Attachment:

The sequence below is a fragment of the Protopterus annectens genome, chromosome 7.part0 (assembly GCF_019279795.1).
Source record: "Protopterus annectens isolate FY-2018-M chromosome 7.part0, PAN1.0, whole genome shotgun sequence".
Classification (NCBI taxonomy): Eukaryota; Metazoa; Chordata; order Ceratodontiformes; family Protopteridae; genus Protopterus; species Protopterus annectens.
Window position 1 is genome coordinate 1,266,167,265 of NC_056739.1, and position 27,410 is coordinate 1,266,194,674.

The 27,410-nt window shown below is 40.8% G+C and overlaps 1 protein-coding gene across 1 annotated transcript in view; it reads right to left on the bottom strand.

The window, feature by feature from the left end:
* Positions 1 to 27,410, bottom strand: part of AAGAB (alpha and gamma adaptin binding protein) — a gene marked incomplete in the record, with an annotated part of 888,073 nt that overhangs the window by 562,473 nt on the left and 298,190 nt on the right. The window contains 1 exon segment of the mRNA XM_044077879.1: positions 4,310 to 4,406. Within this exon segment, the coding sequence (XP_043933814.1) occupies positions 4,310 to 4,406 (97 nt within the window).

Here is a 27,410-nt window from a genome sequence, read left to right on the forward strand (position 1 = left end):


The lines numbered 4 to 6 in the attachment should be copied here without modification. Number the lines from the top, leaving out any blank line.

Window position 1 is genome coordinate 1,266,167,265 of NC_056739.1, and position 27,410 is coordinate 1,266,194,674.

The 27,410-nt window shown below is 40.8% G+C and overlaps 1 protein-coding gene across 1 annotated transcript in view; it reads right to left on the bottom strand.

The window, feature by feature from the left end: